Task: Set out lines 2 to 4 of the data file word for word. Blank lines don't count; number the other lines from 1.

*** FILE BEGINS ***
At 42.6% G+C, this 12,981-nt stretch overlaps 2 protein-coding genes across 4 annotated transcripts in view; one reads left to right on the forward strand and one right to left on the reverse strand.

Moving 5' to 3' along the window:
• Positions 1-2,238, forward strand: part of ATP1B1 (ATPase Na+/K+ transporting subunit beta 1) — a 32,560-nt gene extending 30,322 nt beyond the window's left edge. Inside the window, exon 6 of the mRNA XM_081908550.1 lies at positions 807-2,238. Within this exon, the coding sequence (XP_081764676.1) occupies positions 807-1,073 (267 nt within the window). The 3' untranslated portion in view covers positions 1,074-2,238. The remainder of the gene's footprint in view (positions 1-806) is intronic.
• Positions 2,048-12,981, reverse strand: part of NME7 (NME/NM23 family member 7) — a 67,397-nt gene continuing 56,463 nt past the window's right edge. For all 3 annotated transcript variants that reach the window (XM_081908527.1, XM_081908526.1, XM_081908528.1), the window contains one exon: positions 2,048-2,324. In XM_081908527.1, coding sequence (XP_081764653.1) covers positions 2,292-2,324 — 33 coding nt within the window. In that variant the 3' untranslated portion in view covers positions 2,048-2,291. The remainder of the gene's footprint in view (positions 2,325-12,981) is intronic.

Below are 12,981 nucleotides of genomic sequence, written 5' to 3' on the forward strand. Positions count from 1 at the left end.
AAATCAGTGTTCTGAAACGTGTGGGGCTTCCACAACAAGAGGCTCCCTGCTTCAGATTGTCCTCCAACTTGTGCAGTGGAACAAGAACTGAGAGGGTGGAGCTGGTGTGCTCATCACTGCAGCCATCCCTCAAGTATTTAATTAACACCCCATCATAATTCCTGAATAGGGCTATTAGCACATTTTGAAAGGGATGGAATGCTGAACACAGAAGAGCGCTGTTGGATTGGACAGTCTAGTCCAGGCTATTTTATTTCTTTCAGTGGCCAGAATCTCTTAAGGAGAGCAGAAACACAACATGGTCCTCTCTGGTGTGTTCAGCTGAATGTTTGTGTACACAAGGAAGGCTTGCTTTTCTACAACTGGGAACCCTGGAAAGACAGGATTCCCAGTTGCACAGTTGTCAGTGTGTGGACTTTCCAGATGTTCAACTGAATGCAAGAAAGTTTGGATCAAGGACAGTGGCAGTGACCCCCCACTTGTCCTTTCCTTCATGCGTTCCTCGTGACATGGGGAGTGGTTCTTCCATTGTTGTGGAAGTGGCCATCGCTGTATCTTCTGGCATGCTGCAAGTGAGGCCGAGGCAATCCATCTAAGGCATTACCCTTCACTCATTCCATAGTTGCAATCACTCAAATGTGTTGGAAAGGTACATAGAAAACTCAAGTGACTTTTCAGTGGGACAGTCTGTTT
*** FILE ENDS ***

Moving 5' to 3' along the window:
• Positions 1-2,238, forward strand: part of ATP1B1 (ATPase Na+/K+ transporting subunit beta 1) — a 32,560-nt gene extending 30,322 nt beyond the window's left edge. Inside the window, exon 6 of the mRNA XM_081908550.1 lies at positions 807-2,238. Within this exon, the coding sequence (XP_081764676.1) occupies positions 807-1,073 (267 nt within the window). The 3' untranslated portion in view covers positions 1,074-2,238. The remainder of the gene's footprint in view (positions 1-806) is intronic.
• Positions 2,048-12,981, reverse strand: part of NME7 (NME/NM23 family member 7) — a 67,397-nt gene continuing 56,463 nt past the window's right edge. For all 3 annotated transcript variants that reach the window (XM_081908527.1, XM_081908526.1, XM_081908528.1), the window contains one exon: positions 2,048-2,324. In XM_081908527.1, coding sequence (XP_081764653.1) covers positions 2,292-2,324 — 33 coding nt within the window. In that variant the 3' untranslated portion in view covers positions 2,048-2,291. The remainder of the gene's footprint in view (positions 2,325-12,981) is intronic.